sink()to send the output to a file, you will have to enclose some commands in
print()to get the same output as on the command line. To run a script, let's say one with the name:
you may either use:
on the command line of R OR
R CMD BATCH /home/jim/psych/adoldrug/partyuse1.R
Let's pause to note a little historical bifurcation that has caused almost as much strife as the question of exactly what the <Delete> key should do. The convention that the slash (/) character is used as a separator in the notation for a filesystem path is not universal. PC-DOS, for example, used the backslash (\). Like Fords vs Chevrolets, French vs English, and whether you crack the egg at the big or small end, it doesn't really matter a rat's behind which one you use as long as it works. To make it work in R, however, where the *NIX convention of using the backslash as an escape character is respected, you will have to double backslashes in paths for them to be read properly. Thus if the filename above was:
I would have to refer to it as:
in an R script.
First, choose your directory. This will be the place where all of your R scripts will be stored. You can either change to this directory before starting R or use the method described in Starting Up. Let's examine the beginning and end of a typical script written for this purpose:
# store the current directory initial.dir<-getwd() # change to the new directory setwd("/home/jim/psych/risk/adol") # load the necessary libraries library(nlme) # set the output file sink("adolrisk03.out") # load the dataset ... # close the output file sink() # unload the libraries detach("package:nlme") # change back to the original directory setwd(initial.dir)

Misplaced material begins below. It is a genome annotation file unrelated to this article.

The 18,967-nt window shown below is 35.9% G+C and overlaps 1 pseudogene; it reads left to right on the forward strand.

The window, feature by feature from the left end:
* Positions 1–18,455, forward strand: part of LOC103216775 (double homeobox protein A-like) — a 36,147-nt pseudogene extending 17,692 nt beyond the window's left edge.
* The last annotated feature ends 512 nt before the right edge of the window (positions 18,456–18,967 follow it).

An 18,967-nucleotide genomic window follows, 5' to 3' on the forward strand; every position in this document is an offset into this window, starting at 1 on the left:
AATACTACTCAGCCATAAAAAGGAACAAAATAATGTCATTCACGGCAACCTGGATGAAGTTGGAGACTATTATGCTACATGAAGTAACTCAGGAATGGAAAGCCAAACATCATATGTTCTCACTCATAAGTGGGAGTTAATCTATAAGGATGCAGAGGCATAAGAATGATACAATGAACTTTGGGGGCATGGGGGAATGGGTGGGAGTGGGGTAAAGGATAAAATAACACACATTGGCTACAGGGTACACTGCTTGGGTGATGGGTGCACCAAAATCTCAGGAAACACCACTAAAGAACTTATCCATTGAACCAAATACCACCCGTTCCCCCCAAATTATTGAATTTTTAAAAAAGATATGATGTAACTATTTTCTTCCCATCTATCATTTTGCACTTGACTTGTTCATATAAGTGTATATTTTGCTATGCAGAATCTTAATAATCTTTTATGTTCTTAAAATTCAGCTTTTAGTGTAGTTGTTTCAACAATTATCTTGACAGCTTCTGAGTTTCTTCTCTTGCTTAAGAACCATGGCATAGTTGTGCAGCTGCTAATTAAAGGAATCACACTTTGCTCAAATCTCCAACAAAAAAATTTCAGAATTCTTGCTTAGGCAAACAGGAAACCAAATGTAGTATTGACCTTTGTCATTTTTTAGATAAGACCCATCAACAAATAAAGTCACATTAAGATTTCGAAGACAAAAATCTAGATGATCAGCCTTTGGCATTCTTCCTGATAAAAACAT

First notice that the script stores the initial directory and changes to the directory where the data is, and where output will be generated. The libraries necessary for the analysis are then loaded. Finally, the output of the script is directed to a text file, producing a record of the analysis. Then comes the action. After the analysis has been completed, the output file is closed, the libraries are unloaded, and the directory is changed back to where the scripts reside. At this point, you may want to start another script or shut down R.
cat("\nMean risk-taking scores for all groups\n\n") brkdn(risk~group,adolrisk03.df)
cat() is used to label a breakdown of means, leaving a blank
line above and two below the label. Spacing the
output with meaningful labels improves the appearance and comprehensibility.
... par(ask=TRUE) xpos<-barplot(loaeval[1,],ylim=c(0,5),main="Lecture evaluation scores", names.arg=eval.names) error.bars(xpos,loaeval) dev.copy2eps("loaeval.ps",width=6,height=6) ... par(ask=FALSE)
par(ask=TRUE) requires you to hit <Return> before each
plot is displayed. If you want such a prompt after display you can
readline("Press <Enter> to continue")
Remember that the little message will show up in the command window and the user
will have to switch to that window to restart the action by pressing
<Enter>. If you want a little window to pop up with a flashing message
that will alert the near-unconscious, get into the Tcl-Tk interface. It's amazing.
The example then uses
dev.copy2eps() to copy the display to a
Postscript file so that the plot may be printed or inserted into a document.
For more information, see An Introduction to R: Device Drivers.
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